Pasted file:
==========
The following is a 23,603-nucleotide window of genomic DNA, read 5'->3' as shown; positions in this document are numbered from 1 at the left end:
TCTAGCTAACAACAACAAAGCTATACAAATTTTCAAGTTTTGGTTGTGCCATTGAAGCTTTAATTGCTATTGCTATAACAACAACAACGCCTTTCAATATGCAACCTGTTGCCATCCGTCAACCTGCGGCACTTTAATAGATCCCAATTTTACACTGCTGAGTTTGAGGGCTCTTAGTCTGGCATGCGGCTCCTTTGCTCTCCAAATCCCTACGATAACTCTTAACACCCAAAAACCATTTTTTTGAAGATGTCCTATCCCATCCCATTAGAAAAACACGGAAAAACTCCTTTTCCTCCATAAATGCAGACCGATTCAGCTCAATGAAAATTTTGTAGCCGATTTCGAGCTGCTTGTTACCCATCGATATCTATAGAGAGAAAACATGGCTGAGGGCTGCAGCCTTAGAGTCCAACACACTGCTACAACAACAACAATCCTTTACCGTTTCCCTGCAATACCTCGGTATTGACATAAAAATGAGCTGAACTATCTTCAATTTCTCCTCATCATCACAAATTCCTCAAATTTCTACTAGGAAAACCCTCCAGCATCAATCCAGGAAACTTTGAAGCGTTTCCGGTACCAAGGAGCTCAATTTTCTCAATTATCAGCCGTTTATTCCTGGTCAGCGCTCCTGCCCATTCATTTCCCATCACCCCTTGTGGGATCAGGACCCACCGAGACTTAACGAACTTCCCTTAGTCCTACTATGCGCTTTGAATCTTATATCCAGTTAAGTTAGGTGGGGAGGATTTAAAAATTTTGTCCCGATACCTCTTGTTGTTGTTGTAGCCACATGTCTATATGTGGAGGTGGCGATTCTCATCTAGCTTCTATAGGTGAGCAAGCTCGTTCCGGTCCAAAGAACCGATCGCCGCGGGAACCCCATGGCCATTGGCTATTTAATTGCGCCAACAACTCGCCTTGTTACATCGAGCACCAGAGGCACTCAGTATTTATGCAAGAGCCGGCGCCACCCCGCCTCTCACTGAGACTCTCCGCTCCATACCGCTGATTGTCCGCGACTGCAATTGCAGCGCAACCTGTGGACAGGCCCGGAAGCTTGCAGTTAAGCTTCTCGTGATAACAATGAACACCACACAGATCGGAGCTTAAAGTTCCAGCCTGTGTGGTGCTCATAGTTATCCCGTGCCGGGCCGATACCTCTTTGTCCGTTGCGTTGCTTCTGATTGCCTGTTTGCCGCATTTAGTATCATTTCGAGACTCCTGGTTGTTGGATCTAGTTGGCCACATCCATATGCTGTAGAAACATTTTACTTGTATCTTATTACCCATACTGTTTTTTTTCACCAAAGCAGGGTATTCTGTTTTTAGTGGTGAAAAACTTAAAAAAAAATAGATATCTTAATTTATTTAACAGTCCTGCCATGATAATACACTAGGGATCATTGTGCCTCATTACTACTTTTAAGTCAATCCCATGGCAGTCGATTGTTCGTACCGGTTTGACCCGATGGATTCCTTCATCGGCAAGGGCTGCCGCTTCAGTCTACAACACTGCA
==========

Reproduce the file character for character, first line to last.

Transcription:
The following is a 23,603-nucleotide window of genomic DNA, read 5'->3' as shown; positions in this document are numbered from 1 at the left end:
TCTAGCTAACAACAACAAAGCTATACAAATTTTCAAGTTTTGGTTGTGCCATTGAAGCTTTAATTGCTATTGCTATAACAACAACAACGCCTTTCAATATGCAACCTGTTGCCATCCGTCAACCTGCGGCACTTTAATAGATCCCAATTTTACACTGCTGAGTTTGAGGGCTCTTAGTCTGGCATGCGGCTCCTTTGCTCTCCAAATCCCTACGATAACTCTTAACACCCAAAAACCATTTTTTTGAAGATGTCCTATCCCATCCCATTAGAAAAACACGGAAAAACTCCTTTTCCTCCATAAATGCAGACCGATTCAGCTCAATGAAAATTTTGTAGCCGATTTCGAGCTGCTTGTTACCCATCGATATCTATAGAGAGAAAACATGGCTGAGGGCTGCAGCCTTAGAGTCCAACACACTGCTACAACAACAACAATCCTTTACCGTTTCCCTGCAATACCTCGGTATTGACATAAAAATGAGCTGAACTATCTTCAATTTCTCCTCATCATCACAAATTCCTCAAATTTCTACTAGGAAAACCCTCCAGCATCAATCCAGGAAACTTTGAAGCGTTTCCGGTACCAAGGAGCTCAATTTTCTCAATTATCAGCCGTTTATTCCTGGTCAGCGCTCCTGCCCATTCATTTCCCATCACCCCTTGTGGGATCAGGACCCACCGAGACTTAACGAACTTCCCTTAGTCCTACTATGCGCTTTGAATCTTATATCCAGTTAAGTTAGGTGGGGAGGATTTAAAAATTTTGTCCCGATACCTCTTGTTGTTGTTGTAGCCACATGTCTATATGTGGAGGTGGCGATTCTCATCTAGCTTCTATAGGTGAGCAAGCTCGTTCCGGTCCAAAGAACCGATCGCCGCGGGAACCCCATGGCCATTGGCTATTTAATTGCGCCAACAACTCGCCTTGTTACATCGAGCACCAGAGGCACTCAGTATTTATGCAAGAGCCGGCGCCACCCCGCCTCTCACTGAGACTCTCCGCTCCATACCGCTGATTGTCCGCGACTGCAATTGCAGCGCAACCTGTGGACAGGCCCGGAAGCTTGCAGTTAAGCTTCTCGTGATAACAATGAACACCACACAGATCGGAGCTTAAAGTTCCAGCCTGTGTGGTGCTCATAGTTATCCCGTGCCGGGCCGATACCTCTTTGTCCGTTGCGTTGCTTCTGATTGCCTGTTTGCCGCATTTAGTATCATTTCGAGACTCCTGGTTGTTGGATCTAGTTGGCCACATCCATATGCTGTAGAAACATTTTACTTGTATCTTATTACCCATACTGTTTTTTTTCACCAAAGCAGGGTATTCTGTTTTTAGTGGTGAAAAACTTAAAAAAAAATAGATATCTTAATTTATTTAACAGTCCTGCCATGATAATACACTAGGGATCATTGTGCCTCATTACTACTTTTAAGTCAATCCCATGGCAGTCGATTGTTCGTACCGGTTTGACCCGATGGATTCCTTCATCGGCAAGGGCTGCCGCTTCAGTCTACAACACTGCA